began to fail them ; for tlie 1 aochi inhabited strong fastnesses, 
in which they had laid up all their supplies. 2. Having at 
length, however, arrived at one place which had no city or 
houses attached to it, but in which men and women and a 
great number of cattle were assembled, Cheirisophus, as 
6'jon as be carrjc before it, r()?^(\Q i\ the object of an ftttagk \ 


and when the first division that assailed it began lo be tired, 
another succeeded, and then another ; for it was not possible 
for them to surround it in a body, as there was a river about 
it. 3. When Xenophon came up with his rear-guard, peltasts, 
and heavy-armed men, Cheirisophus exclaimed, " You come 
seasonably, for we must take this place, as there are no pro- 
visions for the army, unless we take it." 

4. They then deliberated together, and Xenophon asking 
what hindered them from taking the place, Cheirisophus 
replied, " The only approach to it is the one which you see ; 
but when any of our men attempt to pass along it, the enemy 
roll down stones over yonder impending rock, and whoever 
is struck, is treated as you behold ;" and he pointed, at the 
same moment, to some of the men who had had tlieir legs and 
ribs broken. 5. " But if they expend all their stones," re- 
joined Xenophon, *' is there anything else to prevent us from 
advancing ? For we see, in front of us, only a few men, and 
but two or three of them armed. 6. The space, too, through 
which we have to pass under exposure to the stones, is, as you 
see, only about a hundred and fifty feet in length ; and of 
this about a hundred feet is covered with large pine trees in 
groups, against which if the men place themselves, what 
would they suffer either from the flying stones or the rolling 
ones ? Tlie remaining part of the space is not above fifty 
feet, over which, when the stones cease, we must pass at a 
running pace." 7. "But," said Cheirisophus, "the instant 
we offer to go to the part covered with trees, the stones fly in 
great numbers." " That," cried Xenophon, " would be the 
very thing we want, for thus they will exhaust their stones 
the sooner. Let us then advance, if we can, to the point 
whence we shall have but a short way to run, and from which 
we may, if we please, easily retreat." 

8. Cheirisophus and Xenophon, with Calliraachus of Par- 
rhasia, one of the captains, who had that day the lead of all 
the other captains of the rear-guard, then went forward, all 
the rest of the captains remaining out of danger. Next, about 
seventy of the men advanced under the trees, not in a body,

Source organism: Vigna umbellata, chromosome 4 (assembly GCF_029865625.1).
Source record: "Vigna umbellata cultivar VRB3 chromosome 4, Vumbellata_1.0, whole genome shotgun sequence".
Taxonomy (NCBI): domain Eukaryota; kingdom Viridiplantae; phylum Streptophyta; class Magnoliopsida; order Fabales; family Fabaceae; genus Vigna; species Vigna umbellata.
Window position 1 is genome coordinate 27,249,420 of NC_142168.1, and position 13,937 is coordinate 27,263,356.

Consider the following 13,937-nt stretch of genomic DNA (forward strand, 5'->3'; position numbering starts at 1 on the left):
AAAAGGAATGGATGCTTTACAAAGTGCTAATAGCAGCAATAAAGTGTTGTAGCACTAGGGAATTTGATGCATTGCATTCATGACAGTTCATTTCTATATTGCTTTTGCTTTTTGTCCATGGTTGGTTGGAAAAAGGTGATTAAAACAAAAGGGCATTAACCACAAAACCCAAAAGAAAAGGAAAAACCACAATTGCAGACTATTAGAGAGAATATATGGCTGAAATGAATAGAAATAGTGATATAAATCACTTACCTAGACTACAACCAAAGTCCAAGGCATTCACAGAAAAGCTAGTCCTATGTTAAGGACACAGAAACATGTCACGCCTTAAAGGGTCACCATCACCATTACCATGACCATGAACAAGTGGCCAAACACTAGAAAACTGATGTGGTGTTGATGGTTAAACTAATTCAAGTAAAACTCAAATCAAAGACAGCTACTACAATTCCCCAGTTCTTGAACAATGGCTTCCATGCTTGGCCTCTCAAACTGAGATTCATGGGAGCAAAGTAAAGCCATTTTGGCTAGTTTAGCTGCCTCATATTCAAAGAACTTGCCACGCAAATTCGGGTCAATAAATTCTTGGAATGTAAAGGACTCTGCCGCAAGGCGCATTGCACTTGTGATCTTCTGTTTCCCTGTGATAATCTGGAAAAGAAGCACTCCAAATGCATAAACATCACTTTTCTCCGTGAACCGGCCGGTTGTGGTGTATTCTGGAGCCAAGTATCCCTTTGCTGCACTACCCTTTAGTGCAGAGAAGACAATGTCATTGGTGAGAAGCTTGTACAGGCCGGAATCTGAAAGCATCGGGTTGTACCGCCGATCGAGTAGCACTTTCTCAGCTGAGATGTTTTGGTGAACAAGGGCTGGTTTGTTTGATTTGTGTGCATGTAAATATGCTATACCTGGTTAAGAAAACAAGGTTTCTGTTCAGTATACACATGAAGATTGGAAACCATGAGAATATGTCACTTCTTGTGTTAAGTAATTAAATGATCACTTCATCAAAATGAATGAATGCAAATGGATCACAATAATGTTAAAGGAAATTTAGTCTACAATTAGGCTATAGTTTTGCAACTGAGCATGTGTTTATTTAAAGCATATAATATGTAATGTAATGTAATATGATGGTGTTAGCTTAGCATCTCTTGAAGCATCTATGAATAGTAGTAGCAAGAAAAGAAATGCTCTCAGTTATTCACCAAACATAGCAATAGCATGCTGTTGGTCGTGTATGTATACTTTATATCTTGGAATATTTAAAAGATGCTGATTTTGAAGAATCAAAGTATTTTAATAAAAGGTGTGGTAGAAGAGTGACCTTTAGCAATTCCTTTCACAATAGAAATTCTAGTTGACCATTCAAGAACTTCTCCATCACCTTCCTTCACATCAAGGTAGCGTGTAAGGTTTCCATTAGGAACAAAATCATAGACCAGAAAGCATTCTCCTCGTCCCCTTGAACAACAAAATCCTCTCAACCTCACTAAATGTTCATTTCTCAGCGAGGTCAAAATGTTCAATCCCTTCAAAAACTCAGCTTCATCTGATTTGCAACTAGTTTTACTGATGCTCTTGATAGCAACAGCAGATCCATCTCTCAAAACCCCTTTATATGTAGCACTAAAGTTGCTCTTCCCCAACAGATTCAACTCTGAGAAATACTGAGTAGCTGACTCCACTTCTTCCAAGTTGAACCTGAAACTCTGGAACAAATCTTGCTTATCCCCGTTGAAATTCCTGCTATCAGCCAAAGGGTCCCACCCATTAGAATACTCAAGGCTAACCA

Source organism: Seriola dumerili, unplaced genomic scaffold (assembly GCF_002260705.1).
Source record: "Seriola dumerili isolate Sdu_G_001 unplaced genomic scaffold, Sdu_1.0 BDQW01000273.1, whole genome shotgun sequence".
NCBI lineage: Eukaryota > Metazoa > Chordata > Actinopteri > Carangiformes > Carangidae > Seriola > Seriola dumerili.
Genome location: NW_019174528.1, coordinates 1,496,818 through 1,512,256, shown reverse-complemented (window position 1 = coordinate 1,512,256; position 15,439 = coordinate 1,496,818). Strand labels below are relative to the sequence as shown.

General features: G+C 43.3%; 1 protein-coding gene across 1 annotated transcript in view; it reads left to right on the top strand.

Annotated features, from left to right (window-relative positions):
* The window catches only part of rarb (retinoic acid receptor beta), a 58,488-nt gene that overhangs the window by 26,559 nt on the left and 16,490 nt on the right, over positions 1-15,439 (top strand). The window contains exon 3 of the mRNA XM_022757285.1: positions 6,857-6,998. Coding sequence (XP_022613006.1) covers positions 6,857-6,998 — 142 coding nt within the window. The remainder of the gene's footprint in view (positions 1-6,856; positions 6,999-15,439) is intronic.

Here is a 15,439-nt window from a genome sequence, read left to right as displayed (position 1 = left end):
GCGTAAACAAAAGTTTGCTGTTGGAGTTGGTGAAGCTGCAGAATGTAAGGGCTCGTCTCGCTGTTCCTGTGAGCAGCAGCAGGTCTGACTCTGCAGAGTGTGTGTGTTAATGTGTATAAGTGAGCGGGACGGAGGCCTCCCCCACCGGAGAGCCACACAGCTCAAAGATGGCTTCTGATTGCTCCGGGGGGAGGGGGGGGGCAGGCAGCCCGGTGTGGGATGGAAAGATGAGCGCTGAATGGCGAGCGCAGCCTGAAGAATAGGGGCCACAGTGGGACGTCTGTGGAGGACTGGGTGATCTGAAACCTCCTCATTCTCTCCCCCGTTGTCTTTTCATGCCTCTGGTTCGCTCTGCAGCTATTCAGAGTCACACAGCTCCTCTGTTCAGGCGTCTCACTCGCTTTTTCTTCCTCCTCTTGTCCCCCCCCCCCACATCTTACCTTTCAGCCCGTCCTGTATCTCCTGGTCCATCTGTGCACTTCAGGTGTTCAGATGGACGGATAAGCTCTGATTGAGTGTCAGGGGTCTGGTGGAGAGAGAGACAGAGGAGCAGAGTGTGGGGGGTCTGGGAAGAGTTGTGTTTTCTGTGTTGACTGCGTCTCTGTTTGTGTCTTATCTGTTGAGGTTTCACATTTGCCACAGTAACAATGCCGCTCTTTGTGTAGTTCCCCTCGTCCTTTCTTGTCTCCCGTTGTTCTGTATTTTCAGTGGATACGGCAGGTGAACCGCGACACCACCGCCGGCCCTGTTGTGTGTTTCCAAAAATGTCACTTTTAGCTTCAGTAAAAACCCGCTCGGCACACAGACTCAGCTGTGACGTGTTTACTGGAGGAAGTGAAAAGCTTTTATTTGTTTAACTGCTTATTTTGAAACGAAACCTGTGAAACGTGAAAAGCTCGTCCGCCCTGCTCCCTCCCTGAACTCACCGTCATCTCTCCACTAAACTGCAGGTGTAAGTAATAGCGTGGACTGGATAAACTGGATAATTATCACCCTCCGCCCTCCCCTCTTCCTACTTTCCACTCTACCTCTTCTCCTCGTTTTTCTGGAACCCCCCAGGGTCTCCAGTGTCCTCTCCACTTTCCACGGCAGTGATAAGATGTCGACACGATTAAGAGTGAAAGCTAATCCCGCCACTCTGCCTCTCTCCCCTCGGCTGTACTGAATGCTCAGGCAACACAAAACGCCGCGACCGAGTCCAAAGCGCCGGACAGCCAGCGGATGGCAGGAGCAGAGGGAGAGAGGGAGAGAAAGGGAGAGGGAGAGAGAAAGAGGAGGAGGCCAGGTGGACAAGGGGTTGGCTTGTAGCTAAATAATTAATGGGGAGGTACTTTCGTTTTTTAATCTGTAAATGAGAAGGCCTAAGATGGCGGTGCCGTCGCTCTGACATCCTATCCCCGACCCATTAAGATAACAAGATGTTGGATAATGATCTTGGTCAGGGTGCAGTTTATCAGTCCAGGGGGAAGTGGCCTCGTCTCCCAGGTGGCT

but one by one, each sheltering himself as he could. 9. Aga- 
sias of Stymphalus, and Aristonymus of Methydria, who 
were also captains of the rear-guard, with some others, were 
«l the same time standing behind, without the trees, for it W&s 


not safe for more than one company to stand under them. 
10. CiiUimachus then adopted the following stratagem : he rau 
forward two or three paces from the tree under which he was 
sheltered, and when the stones began to be hurled, hastily 
drew back ; and at each of his sallies more than ten cart- 
loads of stones were spent, ll. Agasias, observing what Cal- . 
limachus was doing, and that the eyes of the whole army 
were upon hira, and fearing that he himself might not be the 
first to enter the place, began to advance alone, (neither call- 
ing to Aristonymus who was next him, nor to Eurylochus of 
.Lusia, both of whom were his intimate friends, nor to any other 
person,) and passed by all the rest. 12. Callimachus, seeing him 
rushing by, caught hold of the rim of his shield, and at that 
moment Aristonymus of Methydria ran past them both, and 
after him Eurylochus of Lusia, for all these sought distinction 
for valour, and were rivals to one another; and thus, in 
mutual emulation, they got possession of the place, for when 
they had once rushed in, not a stone was hurled from above. 
13. But a dreadful spectacle was then to be seen ; for the 
women, flinging their children over the precipice, threw them- 
selves after them; and the men followed their example, 
^neas of Stymphalus, a captain, seeing one of them, who had 
on a rich garment, running to throw himself over, caught hold 
of it with intent to stop him. 14. But the man dragged hira 
forward, and they both went rolling down the rocks together,